cropped drift boat

“We have to know that those very things that draw us to a particular area will ultimately be the primary forces that allow it to survive and prosper; they are the community’s real economic base.”

Lost Landscapes and Failed Economies: The Search For A Value Of Place, Thomas Michael Power

 Almost every bite of food I’ve put in my mouth from childhood ’til now has come from nature, but my parents didn’t garden. Because other people valued nature and spent money to live near it, visit it, or recreate in it, nature fed us. And nature fed my neighbors who fished, farmed, raised trees as crops, or guided sports.

Our woods, waters, and wildlife resources are multi-billion and trillion dollar assets that sustain us in Maine, across the country, and around the world. Often invisible, these resources are defenseless against a relentless tide of development, fragmentation, and loss.

ValueNature is  about nature, money, and jobs. It’s a tool to make nature’s economic value visible. It’s a tool to prove that our woods, waters and wildlife assets often deliver more value intact and whole—than when they are altered, degraded, or destroyed. Please use it as a tool to defend the natural world.imagesG0MJUW8B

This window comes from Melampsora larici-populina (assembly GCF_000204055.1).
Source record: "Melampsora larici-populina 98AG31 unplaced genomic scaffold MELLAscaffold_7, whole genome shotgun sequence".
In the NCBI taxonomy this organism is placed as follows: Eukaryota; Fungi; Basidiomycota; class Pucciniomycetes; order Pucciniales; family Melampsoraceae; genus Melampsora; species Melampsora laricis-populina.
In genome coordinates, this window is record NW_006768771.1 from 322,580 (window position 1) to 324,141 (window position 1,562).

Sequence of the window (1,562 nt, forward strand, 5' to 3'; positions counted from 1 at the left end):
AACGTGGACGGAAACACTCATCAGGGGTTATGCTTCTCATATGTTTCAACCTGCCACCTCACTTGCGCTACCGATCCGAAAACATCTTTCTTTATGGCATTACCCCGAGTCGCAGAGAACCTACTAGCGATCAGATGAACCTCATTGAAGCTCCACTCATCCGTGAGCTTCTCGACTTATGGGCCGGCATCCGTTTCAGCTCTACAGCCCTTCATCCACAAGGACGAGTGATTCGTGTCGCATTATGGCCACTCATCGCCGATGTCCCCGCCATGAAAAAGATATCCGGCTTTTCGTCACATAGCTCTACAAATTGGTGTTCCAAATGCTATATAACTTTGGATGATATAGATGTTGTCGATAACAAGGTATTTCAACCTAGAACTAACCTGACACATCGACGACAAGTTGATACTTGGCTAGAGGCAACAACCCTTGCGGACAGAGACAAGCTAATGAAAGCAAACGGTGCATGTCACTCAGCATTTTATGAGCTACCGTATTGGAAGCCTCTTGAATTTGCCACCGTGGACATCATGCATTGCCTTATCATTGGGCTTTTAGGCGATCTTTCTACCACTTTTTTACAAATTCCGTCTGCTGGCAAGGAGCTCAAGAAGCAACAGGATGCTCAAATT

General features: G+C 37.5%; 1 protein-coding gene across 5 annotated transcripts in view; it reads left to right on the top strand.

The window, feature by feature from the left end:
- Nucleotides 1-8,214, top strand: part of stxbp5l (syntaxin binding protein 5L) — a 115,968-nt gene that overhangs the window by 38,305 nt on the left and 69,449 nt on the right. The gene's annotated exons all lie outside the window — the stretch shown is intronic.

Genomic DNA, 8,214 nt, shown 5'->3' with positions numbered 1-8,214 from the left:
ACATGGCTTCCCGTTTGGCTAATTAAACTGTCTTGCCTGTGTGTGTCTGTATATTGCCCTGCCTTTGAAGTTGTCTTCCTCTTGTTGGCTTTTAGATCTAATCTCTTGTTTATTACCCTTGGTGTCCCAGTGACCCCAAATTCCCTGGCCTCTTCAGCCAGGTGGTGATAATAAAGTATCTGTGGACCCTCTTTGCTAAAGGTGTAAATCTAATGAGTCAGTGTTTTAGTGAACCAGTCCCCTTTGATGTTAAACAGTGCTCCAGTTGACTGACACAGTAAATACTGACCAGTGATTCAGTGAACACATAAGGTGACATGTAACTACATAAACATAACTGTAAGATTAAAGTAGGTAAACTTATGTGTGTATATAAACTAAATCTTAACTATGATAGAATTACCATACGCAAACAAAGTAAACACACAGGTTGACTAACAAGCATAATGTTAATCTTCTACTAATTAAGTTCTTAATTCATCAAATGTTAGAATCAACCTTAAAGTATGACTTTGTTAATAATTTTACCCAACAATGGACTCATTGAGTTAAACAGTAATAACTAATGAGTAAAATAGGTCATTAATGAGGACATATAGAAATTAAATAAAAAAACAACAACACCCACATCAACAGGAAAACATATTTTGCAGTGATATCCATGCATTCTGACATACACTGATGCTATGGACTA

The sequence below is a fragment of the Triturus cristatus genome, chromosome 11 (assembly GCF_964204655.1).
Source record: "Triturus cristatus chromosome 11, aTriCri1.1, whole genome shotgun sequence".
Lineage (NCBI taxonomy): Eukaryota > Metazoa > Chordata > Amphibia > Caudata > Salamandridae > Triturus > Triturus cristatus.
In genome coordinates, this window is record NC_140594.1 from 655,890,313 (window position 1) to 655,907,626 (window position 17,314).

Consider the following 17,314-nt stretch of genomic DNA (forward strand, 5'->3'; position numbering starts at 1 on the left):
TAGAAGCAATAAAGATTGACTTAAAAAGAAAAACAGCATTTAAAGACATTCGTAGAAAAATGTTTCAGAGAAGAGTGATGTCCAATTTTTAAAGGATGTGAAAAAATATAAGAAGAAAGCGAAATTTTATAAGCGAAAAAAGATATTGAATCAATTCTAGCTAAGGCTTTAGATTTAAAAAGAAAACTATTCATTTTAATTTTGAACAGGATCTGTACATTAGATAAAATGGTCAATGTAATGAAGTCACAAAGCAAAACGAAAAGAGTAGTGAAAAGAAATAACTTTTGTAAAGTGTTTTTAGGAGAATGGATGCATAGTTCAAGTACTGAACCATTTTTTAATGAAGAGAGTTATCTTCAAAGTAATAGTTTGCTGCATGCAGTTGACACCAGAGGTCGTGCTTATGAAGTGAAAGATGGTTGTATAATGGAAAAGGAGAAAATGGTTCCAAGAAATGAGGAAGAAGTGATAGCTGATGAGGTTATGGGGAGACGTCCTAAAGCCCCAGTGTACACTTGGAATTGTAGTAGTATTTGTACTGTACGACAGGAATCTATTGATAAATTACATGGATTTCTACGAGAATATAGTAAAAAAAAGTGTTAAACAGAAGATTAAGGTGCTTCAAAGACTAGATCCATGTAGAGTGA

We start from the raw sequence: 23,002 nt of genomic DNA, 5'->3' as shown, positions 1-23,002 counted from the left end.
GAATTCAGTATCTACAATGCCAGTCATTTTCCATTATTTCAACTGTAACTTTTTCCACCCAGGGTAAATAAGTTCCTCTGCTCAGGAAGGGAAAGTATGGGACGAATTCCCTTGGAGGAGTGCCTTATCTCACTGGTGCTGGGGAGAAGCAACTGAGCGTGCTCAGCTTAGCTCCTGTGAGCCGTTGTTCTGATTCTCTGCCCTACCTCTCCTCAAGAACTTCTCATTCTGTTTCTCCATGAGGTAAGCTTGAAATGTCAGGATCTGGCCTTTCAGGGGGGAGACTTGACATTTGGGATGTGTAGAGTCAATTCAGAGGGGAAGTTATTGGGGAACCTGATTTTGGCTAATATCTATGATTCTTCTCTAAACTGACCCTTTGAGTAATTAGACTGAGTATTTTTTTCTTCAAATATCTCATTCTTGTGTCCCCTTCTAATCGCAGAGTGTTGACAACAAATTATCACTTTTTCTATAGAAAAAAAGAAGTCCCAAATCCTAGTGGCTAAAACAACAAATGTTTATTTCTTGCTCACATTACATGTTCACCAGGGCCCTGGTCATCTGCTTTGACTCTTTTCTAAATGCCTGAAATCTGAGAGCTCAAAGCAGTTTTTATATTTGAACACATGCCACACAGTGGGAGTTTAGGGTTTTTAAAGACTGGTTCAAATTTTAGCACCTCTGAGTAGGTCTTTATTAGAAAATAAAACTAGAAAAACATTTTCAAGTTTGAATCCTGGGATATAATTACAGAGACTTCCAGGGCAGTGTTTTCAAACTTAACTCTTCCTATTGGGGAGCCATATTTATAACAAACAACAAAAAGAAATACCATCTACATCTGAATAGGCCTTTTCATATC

ValueNature is based on earlier Maine Audubon projects, Valuing the Nature of Maine and Watching Out for Maine’s Wildlife. Fifteen years ago, these reports and bibliography  helped prevent an assault on Maine’s resource protection laws. Now it’s time to update this tool and share it with a wider audience.

ValueNature may be in the digital clouds, but its mission is down to earth, on earth.

Share the Wealth!  Share knowledge, articles, reports, links, sites, and research from Maine and everywhere. Together we can grow a voice and build a knowledge base that will make nature’s economic value visible and powerful. (Click on Add More Economic Material.)

Sandra Neily                    ValueNature’s creator, writer, and researcherSN snow parka up w J